My Story: From Girl Scout to CEO

I talked to over 700 girls all across the world – all 50 states, nine countries, four continents, and I was asking: What is leadership to you? What resources do you need? What resources are you lacking? With that information I could start to put something together.

Then I also interviewed female executives to learn about the gap between being an aspirational leader in high school and being a leading professional at a company. That was a really critical period for me because it led me to develop a leadership camp for girls in 2013. It was a field experiment for me to gain that experiential learning.

I held the camp in the Buffalo area for four weeks. Every week I would bring in a different female leader in an executive position to speak about her career path, and at the end of the summer when it wrapped up, there was really positive feedback from the girls. I realized that we needed to be primarily online so we could reach even more. I started a really simple WordPress site, and we’re a comprehensive media outlet for high school girls now. We published daily content – not content about just women, but articles about business, politics, and technology. I think it’s important to be an informed, global citizen, so every day we have tasks for the girls to complete, activities, and videos. It’s a dynamic online community that allows girls to get out there and interact with each other, taking what they see online and implementing it in their real lives.

After that summer I got into the Wharton Venture Initiation Program, which is a Wharton incubator for startups. I started going to schools and talking about GenHERation too, and it was during that transition from summer to fall that I realized what we were missing at the leadership camp: an experiential component with companies. So during my research I would ask girls about issues that they were passionate about and that they would like to fix. Of all the girls I interviewed, everyone had something that made her want to get out there and make a difference.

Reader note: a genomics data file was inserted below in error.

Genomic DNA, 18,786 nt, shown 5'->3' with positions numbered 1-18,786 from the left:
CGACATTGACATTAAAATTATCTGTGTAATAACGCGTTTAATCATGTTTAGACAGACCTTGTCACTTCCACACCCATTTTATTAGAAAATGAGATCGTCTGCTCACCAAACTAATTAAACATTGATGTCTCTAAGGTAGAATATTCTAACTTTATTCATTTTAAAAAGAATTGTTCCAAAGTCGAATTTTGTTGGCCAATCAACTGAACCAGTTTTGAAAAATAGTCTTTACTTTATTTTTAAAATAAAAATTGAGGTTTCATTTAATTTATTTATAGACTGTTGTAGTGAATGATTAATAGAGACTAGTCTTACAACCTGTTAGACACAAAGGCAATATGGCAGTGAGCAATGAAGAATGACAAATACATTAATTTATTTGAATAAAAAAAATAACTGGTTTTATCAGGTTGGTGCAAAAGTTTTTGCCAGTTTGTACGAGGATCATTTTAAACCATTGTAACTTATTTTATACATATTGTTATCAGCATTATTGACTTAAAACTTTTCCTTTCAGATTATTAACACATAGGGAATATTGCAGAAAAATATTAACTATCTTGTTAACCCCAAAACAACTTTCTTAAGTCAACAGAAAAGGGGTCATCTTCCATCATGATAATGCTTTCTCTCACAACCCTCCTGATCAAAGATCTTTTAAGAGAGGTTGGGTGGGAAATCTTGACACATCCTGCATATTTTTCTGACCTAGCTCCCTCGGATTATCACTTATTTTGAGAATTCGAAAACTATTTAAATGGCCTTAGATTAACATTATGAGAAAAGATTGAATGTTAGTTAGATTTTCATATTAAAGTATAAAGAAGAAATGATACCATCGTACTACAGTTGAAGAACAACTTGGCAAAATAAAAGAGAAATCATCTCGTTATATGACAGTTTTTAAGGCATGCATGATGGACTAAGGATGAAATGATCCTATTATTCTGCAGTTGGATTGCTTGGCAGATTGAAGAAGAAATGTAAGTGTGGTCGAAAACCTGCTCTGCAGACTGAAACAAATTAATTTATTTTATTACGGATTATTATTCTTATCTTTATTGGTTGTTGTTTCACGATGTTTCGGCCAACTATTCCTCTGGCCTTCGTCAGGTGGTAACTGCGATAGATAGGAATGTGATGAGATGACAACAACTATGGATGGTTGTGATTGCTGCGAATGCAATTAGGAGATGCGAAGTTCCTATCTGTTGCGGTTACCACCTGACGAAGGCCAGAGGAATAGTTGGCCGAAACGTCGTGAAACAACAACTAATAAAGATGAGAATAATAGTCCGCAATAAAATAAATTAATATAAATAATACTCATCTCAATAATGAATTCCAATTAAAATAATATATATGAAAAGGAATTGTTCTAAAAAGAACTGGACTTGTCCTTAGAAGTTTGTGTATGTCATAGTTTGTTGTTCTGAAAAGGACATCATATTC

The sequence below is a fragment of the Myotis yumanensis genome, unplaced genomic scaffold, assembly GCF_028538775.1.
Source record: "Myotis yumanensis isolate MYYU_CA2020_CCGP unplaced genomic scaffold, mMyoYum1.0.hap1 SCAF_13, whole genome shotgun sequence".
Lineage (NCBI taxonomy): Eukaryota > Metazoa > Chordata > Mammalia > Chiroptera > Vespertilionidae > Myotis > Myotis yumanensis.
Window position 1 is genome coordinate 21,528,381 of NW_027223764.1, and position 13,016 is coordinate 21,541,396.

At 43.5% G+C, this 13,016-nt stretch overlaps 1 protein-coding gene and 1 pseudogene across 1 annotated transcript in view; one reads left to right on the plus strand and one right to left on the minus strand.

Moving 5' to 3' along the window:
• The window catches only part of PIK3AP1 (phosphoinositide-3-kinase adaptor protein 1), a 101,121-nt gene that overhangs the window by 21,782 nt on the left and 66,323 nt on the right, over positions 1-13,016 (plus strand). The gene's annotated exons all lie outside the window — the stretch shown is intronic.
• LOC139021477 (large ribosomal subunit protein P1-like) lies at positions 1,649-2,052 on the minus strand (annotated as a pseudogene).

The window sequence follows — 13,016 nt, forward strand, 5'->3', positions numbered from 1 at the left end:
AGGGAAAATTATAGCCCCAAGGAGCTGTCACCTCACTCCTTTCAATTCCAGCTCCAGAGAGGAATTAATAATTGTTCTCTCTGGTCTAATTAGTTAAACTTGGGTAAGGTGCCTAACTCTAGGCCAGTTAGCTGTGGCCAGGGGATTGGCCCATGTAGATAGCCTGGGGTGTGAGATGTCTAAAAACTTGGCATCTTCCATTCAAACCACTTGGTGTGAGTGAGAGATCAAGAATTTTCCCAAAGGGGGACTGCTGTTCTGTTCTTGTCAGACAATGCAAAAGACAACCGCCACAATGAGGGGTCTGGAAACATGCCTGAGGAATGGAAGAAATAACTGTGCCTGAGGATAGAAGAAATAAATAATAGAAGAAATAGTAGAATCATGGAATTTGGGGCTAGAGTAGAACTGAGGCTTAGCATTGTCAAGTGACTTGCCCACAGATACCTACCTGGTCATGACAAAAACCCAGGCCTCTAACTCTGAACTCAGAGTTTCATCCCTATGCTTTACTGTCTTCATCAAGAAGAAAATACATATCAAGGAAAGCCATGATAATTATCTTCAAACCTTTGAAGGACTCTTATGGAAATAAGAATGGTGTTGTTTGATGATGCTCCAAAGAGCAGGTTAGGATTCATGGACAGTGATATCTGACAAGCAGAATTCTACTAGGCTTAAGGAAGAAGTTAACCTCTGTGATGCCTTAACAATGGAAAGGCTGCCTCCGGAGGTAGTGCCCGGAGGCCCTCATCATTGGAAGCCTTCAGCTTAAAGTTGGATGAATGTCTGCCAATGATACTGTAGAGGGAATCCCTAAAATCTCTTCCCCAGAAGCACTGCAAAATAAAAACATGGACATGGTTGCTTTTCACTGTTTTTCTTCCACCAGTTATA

That led me to recruiting sponsors during the summer. Beginning in March, we ran a pilot program with about 250 girls. We’ve had over nine corporate sponsors, we worked with a company every week, and we gave out over $2,000 in scholarships. We were testing ways to get more engaged with our users for this summer.

When people ask me how I manage my time, I say, “Don’t think, just do.” If I made a list of exactly what had to be done every day, it would be very overwhelming. GenHERation is my pride and joy – it’s my whole life. But I’m also really involved on campus. Next year I’m going to be co-president of Wharton Ambassadors. I’m also the managing practice leader of the Wharton Small Business Development Center, which is Wharton’s consulting center for students.

The biggest roadblock I’ve run into is being a female entrepreneur. I don’t think that female entrepreneurs are taken as seriously as their male counterparts. Only 2% of venture funding is given to women, and I think that’s something that has to change. I’ve been in rooms where I’ve been the only girl pitching to a panel of primarily male judges, and because I’m a woman working on a female empowerment company, I sort of get it from all angles.

I hope that more girls consider entrepreneurship, and my advice is that you can’t let anyone say you can’t do something. People will tell you every day that your business is not going to be successful, or that you’re wasting your time. You have to be confident in yourself that you’re living your dream and pursuing your vision, and you can’t let anyone or anything get in the way.










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